This chapter describes how to approach troubleshooting problems in Directory Server Enterprise Edition. It includes the following sections:
Before you begin troubleshooting a problem, you must first define the scope of your problem. When defining the scope , you need to identify what is working and what is not working. Sometimes it is useful to identify another machine that is working as you expect. Comparing the server that is experiencing a problem with a server that is working correctly simplifies troubleshooting and can help you arrive at a solution more quickly.
For example, you are checking email at work and are suddenly unable to read or write new email. If you can not resolve the problem quickly, you might go to a colleague and see if they are experiencing the same problem. If your colleague is experiencing the same problem, you feel relieved and decide that the problem is a bigger network issue. If your colleague says no, email is working as expected, you might look at your colleague's proxy settings and see if yours are configured the same.
You can help define the scope of your problem by asking questions about what is working and what isn't working, such as the following:
On which servers is the problem being observed?
On which servers is the problem not being observed?
For which types of operations is the problem occurring?
For which types of operations is the problem not occurring?
On the failing server, which plug-ins or components are experiencing the problem? For example, replicated updates, local updates, UID uniqueness, ACIs, roles, CoS, password policy, or all of the above.
On the failing server, which plug-ins or components are not experiencing the problem?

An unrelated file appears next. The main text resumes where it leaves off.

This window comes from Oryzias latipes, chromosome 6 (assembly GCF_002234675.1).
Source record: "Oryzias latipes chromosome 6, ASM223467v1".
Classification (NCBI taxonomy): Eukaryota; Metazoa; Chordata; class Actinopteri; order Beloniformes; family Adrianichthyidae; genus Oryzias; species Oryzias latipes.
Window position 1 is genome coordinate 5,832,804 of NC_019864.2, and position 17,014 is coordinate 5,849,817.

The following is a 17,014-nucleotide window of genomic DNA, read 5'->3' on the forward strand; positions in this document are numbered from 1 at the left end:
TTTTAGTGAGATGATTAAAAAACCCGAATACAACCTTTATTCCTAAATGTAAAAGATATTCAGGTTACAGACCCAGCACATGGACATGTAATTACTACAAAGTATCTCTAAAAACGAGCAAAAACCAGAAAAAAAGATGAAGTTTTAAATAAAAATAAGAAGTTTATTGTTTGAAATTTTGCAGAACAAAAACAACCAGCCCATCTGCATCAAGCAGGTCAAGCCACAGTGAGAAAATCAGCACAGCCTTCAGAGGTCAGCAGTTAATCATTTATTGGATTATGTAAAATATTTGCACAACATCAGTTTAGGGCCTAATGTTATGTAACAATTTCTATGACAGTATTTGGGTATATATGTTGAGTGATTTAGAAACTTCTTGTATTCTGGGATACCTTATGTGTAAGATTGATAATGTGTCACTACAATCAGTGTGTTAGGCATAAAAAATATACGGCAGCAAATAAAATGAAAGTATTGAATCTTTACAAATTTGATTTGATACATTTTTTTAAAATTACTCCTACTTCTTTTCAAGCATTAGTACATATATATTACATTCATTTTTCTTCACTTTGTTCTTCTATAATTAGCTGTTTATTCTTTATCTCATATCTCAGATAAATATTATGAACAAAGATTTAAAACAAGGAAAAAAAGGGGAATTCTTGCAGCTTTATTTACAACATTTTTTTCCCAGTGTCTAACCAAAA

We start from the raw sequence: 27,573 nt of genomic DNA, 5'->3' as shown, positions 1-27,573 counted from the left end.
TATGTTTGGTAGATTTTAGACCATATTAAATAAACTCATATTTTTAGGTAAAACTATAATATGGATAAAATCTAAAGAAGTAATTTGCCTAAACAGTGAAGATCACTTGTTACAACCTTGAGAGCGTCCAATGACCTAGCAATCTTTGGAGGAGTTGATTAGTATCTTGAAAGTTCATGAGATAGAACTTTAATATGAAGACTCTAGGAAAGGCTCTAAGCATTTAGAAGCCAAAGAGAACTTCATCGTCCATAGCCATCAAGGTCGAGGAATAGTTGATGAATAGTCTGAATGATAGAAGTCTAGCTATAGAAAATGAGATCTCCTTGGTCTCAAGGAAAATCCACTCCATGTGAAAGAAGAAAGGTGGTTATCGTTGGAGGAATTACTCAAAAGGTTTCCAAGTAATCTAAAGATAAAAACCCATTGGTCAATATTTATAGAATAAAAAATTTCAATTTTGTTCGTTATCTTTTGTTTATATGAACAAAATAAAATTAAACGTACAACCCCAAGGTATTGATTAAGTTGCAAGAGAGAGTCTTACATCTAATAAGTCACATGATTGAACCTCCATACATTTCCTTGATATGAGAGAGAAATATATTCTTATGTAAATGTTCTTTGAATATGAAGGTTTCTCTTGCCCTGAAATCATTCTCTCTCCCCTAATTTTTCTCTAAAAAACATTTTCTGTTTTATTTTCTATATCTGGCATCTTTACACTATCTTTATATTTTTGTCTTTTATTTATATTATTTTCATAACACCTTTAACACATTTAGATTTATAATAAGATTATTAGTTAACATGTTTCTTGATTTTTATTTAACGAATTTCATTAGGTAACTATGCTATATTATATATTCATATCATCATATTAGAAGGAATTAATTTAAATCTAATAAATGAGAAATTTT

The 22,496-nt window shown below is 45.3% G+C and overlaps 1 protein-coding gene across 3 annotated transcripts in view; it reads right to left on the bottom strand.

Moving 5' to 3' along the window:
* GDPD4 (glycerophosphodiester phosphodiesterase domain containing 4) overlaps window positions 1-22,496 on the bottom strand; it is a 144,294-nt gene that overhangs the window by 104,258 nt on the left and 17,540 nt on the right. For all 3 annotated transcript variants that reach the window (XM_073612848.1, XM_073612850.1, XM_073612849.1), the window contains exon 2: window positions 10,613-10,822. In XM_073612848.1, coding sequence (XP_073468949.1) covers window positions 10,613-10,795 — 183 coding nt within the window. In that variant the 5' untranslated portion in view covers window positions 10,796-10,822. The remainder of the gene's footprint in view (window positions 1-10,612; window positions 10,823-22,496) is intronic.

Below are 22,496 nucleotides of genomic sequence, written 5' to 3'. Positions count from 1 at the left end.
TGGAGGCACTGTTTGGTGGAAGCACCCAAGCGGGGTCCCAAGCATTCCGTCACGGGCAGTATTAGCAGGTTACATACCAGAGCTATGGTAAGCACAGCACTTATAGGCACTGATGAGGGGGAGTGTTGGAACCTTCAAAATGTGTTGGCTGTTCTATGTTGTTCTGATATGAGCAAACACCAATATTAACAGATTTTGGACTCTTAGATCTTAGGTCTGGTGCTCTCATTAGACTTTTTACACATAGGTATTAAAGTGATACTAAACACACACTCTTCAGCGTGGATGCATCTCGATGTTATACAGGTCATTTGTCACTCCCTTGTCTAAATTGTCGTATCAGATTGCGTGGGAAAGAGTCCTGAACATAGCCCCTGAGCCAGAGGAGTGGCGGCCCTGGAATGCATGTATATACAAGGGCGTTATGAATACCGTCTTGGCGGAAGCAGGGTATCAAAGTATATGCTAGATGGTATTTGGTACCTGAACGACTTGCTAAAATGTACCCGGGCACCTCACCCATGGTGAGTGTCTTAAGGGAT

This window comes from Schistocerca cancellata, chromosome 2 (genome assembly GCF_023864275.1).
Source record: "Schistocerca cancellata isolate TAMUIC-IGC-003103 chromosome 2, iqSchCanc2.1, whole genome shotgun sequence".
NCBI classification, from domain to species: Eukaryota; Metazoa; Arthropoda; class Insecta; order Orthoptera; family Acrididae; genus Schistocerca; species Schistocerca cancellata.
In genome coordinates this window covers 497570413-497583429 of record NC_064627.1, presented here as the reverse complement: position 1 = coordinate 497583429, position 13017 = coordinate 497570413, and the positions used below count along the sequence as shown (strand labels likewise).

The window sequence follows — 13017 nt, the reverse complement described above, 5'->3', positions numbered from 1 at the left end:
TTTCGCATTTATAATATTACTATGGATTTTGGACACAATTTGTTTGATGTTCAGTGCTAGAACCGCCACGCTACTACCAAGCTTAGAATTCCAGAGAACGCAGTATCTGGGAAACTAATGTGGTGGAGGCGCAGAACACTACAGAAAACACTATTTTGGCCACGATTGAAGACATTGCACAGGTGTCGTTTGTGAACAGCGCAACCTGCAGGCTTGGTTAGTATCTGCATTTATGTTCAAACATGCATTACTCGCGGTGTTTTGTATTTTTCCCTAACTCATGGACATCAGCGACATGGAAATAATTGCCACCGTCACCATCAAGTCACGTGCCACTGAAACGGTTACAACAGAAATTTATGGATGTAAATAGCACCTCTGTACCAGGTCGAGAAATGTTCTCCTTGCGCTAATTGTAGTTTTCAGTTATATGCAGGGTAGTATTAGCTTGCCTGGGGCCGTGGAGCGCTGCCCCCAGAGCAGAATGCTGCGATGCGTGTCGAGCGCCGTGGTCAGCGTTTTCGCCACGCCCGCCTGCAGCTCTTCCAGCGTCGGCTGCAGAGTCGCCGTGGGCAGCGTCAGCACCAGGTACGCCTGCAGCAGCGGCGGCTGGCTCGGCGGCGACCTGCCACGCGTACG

Is the problem permanent or transient?
Where could the problem be permanent or transient, but is not?
Is the problem still growing, decreasing or stable?
Where could the problem be growing but is not?
On each of the servers where the problem is observed, determine the first time the problem was observed, including the date and time. Identify any changes that were made to your system immediately before this date, such as changes to the configuration, upgrades, and installations.
No matter the type of problem you are encountering, there is a minimum set of data that needs to be collected and, if necessary, provided to Oracle Support. If your problem occurs across your topology, you need to provide this generic data for all instances of Directory Server or Directory Proxy Server inside the topology.
The generic data for Directory Server that you collect must include the following:
Collect the Directory Server version information:
# install-path/bin/dsadm --version
Collect the Directory Server access and errors logs that contain the time since the problem started. By default, you find these logs in the following locations:
Provide information about the computers involved, including their IP addresses, operating system version, disk partitions, swap space, installed patches, hard disk space, and file systems used.
Collect the Directory Server configuration file, instance-dir/config/dse.ldif.
For more information about generic data, collection, refer to To Collect Required Debug Data For Any Directory Server Problem in Sun Gathering Debug Data for Sun Java System Directory Server 5.
The generic data for Directory Proxy Server includes the following information:
Collect the Directory Proxy Server version information:
# install-path/bin/dpadm --version
Collect the Directory Proxy Server access and errors logs that contain the time since the problem started. By default, you find these logs in the following locations: